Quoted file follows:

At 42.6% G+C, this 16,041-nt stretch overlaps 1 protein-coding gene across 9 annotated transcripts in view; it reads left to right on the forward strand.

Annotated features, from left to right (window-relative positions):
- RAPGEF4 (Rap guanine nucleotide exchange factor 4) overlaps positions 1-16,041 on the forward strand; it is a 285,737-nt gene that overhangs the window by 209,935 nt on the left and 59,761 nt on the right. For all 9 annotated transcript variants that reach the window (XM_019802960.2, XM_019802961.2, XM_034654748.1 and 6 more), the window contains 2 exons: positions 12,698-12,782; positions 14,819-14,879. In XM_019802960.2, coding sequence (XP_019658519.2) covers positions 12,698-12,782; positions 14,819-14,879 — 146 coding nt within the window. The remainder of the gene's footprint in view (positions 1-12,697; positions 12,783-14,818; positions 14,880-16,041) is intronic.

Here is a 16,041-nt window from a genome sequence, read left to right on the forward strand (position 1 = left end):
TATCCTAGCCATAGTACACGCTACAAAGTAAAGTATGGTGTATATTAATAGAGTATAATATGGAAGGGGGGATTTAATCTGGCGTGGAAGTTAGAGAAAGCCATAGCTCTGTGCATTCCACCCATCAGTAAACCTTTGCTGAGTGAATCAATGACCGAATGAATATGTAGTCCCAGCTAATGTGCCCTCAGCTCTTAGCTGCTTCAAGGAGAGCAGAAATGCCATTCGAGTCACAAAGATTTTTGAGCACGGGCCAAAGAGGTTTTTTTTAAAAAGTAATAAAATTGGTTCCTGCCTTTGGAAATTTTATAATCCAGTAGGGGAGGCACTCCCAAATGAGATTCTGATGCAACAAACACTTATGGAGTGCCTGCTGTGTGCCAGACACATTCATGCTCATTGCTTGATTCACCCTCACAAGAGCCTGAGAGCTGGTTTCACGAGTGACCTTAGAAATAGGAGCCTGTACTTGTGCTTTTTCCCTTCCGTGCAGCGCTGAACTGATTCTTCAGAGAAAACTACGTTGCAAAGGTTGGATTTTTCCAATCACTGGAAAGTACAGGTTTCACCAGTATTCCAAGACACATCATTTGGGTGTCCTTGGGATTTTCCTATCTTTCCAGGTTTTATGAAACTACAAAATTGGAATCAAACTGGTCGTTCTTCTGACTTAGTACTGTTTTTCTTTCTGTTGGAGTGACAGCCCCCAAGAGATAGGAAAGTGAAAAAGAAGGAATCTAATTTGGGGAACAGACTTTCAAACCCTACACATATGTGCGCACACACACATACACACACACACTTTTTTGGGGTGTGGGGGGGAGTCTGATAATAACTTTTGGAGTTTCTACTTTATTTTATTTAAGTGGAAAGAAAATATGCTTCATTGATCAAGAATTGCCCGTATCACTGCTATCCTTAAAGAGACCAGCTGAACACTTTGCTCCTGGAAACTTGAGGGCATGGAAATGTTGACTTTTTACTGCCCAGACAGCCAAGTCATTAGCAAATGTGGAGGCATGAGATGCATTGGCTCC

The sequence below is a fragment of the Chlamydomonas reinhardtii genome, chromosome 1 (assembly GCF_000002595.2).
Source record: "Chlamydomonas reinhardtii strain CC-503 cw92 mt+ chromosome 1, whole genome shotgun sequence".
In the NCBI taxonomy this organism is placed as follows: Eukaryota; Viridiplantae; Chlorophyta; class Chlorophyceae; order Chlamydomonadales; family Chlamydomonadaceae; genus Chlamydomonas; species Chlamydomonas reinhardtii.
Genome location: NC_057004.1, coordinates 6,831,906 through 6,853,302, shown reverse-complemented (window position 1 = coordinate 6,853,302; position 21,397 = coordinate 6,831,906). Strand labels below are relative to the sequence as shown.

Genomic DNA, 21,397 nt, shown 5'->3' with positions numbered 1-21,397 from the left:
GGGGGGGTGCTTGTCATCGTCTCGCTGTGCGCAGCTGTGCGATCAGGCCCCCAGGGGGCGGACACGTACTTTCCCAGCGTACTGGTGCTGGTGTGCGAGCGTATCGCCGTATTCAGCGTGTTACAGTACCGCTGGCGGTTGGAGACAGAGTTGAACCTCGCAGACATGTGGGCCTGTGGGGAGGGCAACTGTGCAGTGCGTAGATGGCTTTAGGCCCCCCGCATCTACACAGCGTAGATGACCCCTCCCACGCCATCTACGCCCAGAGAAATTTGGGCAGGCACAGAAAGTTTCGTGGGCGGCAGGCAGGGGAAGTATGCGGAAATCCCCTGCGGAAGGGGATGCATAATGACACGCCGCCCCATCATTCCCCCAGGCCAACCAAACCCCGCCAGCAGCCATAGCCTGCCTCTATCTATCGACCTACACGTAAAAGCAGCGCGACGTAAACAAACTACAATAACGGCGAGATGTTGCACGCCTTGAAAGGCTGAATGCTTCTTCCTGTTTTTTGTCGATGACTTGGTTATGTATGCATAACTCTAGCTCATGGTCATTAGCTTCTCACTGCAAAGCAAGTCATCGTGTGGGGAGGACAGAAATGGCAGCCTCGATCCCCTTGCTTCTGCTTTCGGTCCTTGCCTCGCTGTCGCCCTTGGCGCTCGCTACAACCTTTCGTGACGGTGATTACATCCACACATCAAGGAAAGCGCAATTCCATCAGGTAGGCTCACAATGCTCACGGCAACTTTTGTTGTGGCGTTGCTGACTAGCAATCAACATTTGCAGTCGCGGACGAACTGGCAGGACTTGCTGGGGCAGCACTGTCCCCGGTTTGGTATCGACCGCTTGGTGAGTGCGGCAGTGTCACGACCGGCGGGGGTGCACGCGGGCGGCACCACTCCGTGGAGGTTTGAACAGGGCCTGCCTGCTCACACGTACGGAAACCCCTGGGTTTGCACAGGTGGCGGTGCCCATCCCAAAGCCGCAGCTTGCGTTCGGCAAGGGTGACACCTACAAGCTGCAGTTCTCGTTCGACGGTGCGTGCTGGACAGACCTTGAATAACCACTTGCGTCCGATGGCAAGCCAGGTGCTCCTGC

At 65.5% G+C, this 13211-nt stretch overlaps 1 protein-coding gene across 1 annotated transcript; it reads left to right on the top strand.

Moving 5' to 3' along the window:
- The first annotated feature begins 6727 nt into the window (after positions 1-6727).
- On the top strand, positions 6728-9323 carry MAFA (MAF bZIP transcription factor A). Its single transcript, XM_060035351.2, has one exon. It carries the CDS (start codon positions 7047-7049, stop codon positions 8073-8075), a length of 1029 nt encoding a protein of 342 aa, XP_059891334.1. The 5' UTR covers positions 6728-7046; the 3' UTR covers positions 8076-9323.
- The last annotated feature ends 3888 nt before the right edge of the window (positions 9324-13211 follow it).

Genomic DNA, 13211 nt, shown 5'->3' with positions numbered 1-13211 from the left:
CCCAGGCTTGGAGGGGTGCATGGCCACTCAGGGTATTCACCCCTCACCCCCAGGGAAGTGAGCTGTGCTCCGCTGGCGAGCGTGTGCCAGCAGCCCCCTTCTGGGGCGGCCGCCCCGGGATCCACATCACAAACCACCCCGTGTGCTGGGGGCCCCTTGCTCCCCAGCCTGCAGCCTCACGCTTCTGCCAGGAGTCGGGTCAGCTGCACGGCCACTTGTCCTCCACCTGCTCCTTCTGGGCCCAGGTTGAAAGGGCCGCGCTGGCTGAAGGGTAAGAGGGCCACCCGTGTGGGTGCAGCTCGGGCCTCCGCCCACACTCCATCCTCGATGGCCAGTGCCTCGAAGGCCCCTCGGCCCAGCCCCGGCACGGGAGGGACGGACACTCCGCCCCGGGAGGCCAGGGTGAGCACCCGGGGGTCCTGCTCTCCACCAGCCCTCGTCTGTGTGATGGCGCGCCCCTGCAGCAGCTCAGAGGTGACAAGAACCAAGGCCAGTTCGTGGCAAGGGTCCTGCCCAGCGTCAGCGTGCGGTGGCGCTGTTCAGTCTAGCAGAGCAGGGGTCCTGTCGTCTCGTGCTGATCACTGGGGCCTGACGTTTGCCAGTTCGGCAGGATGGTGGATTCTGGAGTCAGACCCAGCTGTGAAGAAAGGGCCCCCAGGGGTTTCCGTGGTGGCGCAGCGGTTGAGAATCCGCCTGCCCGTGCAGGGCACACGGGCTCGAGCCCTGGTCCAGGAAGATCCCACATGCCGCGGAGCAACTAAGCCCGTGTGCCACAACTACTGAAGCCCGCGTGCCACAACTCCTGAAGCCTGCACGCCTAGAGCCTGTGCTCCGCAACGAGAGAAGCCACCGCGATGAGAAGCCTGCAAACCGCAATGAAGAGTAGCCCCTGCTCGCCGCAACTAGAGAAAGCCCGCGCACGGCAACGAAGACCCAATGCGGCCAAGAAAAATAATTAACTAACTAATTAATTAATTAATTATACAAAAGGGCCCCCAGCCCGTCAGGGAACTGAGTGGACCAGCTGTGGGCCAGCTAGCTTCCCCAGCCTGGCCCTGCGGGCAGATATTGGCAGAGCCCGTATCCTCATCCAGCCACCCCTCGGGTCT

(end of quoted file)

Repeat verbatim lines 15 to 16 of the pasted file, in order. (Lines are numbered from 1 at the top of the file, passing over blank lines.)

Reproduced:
- On the top strand, positions 6728-9323 carry MAFA (MAF bZIP transcription factor A). Its single transcript, XM_060035351.2, has one exon. It carries the CDS (start codon positions 7047-7049, stop codon positions 8073-8075), a length of 1029 nt encoding a protein of 342 aa, XP_059891334.1. The 5' UTR covers positions 6728-7046; the 3' UTR covers positions 8076-9323.
- The last annotated feature ends 3888 nt before the right edge of the window (positions 9324-13211 follow it).